HM Revenue & Customs (HMRC) has a rule that says you can only claim for expenses that are “wholly and exclusively” related to your buy-to-let business. Say, for example, you use your phone personally and for your buy-to-let business. You can only claim the percentage of your phone costs that directly relate to your activity as a landlord. 

The same goes if you have a car that you use personally and for your business. You can only claim for the miles directly related to being a landlord. And you can only claim a percentage of the car’s other running costs, like insurance, based on how much you use it for business. 

For example, you might work out that your car’s personal vs business use is split 70/30. In this case, you could claim 30% of your car insurance and maintenance costs as a business expense. 

Capital improvements – the expenses you can’t claim as a landlord

Landlords can claim expenses relating to the replacement of domestic items – like furnishings and white goods – in their rental properties. But there’s an important rule to be aware of here 👇.

You can only claim for the cost of replacements that are of a similar value and specification (or, you can claim for the cost of repairs). You can’t claim for replacements that are more expensive – or at least not for the full cost of these. Here’s a quick example:

  • The fridge in your furnished rental property needs replacing. 
  • The equivalent model today costs £150, but you decide to get a higher spec, more expensive model in the hope it’ll last longer and be more appealing to tenants. You choose a new fridge that costs £300. 
  • When it comes to doing your tax return, you can only claim £150 for the replacement of your fridge. The additional £150 can’t be included, as that money was used to get a more expensive, higher-spec model.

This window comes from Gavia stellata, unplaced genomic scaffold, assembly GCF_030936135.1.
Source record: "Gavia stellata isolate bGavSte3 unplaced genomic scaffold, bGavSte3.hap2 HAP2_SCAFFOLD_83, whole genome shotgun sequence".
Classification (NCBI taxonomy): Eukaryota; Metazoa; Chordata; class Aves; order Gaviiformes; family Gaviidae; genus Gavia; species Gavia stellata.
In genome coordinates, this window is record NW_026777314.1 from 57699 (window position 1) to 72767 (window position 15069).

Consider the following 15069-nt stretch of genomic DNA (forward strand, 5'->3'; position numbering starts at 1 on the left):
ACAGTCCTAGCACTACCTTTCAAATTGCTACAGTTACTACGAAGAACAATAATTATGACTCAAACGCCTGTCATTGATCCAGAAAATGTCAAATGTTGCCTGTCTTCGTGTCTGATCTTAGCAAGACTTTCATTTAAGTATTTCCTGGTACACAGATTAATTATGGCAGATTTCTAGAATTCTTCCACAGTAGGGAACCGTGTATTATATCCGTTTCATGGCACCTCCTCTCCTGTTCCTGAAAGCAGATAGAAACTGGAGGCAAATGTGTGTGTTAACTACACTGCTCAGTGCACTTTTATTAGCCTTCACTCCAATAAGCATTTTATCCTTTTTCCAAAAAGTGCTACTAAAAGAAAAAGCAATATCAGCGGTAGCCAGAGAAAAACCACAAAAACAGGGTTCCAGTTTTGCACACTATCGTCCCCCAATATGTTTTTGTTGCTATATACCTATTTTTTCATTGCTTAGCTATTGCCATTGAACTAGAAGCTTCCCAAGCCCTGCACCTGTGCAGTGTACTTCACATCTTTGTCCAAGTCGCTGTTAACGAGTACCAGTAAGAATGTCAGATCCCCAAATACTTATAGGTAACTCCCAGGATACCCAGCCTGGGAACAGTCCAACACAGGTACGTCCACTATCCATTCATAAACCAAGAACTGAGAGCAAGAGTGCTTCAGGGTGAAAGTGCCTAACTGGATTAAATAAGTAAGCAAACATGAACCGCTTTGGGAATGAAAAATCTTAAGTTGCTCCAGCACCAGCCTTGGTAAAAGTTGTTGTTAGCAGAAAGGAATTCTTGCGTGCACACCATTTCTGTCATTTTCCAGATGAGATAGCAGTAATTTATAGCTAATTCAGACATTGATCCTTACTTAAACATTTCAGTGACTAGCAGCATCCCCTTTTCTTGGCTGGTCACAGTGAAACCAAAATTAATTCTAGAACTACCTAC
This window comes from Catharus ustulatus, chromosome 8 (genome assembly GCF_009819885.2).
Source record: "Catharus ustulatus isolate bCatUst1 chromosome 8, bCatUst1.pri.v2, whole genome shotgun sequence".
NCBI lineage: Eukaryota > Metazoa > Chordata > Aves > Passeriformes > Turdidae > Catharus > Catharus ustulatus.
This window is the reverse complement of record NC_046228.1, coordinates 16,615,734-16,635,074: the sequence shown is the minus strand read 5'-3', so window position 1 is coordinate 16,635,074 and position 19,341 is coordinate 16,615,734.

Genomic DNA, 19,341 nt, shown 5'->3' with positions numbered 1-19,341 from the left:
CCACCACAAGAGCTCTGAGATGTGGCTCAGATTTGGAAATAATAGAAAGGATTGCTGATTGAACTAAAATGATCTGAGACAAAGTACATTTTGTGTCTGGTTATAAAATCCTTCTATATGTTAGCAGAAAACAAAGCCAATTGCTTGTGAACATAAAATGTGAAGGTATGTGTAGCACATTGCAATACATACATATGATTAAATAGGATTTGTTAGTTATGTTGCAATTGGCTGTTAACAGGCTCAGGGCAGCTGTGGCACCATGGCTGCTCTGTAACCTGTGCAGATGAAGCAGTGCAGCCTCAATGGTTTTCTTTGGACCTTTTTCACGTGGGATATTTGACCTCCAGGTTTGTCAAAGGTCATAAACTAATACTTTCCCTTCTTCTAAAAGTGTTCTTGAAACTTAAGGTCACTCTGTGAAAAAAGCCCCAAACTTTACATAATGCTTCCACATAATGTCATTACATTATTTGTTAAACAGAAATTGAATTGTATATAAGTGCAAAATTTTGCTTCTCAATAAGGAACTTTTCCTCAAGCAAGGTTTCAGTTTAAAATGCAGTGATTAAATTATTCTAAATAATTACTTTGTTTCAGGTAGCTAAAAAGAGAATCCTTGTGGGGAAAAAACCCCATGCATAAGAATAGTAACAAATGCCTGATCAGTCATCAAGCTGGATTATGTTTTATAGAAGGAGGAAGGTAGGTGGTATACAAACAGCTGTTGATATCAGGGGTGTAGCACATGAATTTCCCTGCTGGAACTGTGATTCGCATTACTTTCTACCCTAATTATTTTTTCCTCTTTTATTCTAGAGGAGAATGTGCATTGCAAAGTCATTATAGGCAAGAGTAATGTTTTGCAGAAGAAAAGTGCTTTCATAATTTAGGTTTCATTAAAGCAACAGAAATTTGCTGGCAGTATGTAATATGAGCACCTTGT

The same rule applies to bigger home improvements. For example, you can’t claim the cost of extending your rental property or renovating it in a way that goes beyond general upkeep. 

How to claim your landlord expenses against tax

If you earn more than £10,000 a year in rental income, you need to file a Self Assessment tax return.

A Self Assessment tax return is the official form where you declare your income and claim your business expenses, so HMRC knows how much income tax you owe. You do this online, or your accountant can do it on your behalf. During this process, the total amount of business expenses you’ve incurred gets deducted from your rental income – and the remaining figure is your taxable income. 

How to keep track of your landlord expenses

It’s important to keep a detailed record of your expenses throughout the year, as HMRC will want to see this if they need to look into your finances. 

You can do this manually (but see our important note below) – or by using a dedicated software like Hammock, which connects with your bank/s so you can track your expenses directly from your transactions. 

📣Important note: The Government’s upcoming Making Tax Digital (MTD) initiative means you must be using MTD-compatible accountancy software for your property bookkeeping by: